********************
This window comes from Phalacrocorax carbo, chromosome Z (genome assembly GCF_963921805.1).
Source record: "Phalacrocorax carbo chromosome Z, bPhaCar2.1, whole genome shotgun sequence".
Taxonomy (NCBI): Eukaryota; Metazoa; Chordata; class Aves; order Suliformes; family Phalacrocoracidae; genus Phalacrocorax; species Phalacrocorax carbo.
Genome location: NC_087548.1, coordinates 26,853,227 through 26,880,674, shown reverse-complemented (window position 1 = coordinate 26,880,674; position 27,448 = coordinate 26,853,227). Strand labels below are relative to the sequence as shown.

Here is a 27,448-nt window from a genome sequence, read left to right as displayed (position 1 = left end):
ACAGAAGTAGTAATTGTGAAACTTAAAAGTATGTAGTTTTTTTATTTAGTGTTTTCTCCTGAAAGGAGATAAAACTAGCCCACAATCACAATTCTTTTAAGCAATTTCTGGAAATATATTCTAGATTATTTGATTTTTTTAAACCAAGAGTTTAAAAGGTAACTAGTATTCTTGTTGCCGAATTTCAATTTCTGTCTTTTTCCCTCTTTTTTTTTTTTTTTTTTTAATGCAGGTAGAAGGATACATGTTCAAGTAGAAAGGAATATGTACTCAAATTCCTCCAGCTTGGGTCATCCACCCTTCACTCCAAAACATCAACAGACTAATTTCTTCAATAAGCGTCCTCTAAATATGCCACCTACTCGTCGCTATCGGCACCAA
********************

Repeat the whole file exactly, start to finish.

This window comes from Phalacrocorax carbo, chromosome Z (genome assembly GCF_963921805.1).
Source record: "Phalacrocorax carbo chromosome Z, bPhaCar2.1, whole genome shotgun sequence".
Taxonomy (NCBI): Eukaryota; Metazoa; Chordata; class Aves; order Suliformes; family Phalacrocoracidae; genus Phalacrocorax; species Phalacrocorax carbo.
Genome location: NC_087548.1, coordinates 26,853,227 through 26,880,674, shown reverse-complemented (window position 1 = coordinate 26,880,674; position 27,448 = coordinate 26,853,227). Strand labels below are relative to the sequence as shown.

Here is a 27,448-nt window from a genome sequence, read left to right as displayed (position 1 = left end):
ACAGAAGTAGTAATTGTGAAACTTAAAAGTATGTAGTTTTTTTATTTAGTGTTTTCTCCTGAAAGGAGATAAAACTAGCCCACAATCACAATTCTTTTAAGCAATTTCTGGAAATATATTCTAGATTATTTGATTTTTTTAAACCAAGAGTTTAAAAGGTAACTAGTATTCTTGTTGCCGAATTTCAATTTCTGTCTTTTTCCCTCTTTTTTTTTTTTTTTTTTTAATGCAGGTAGAAGGATACATGTTCAAGTAGAAAGGAATATGTACTCAAATTCCTCCAGCTTGGGTCATCCACCCTTCACTCCAAAACATCAACAGACTAATTTCTTCAATAAGCGTCCTCTAAATATGCCACCTACTCGTCGCTATCGGCACCAA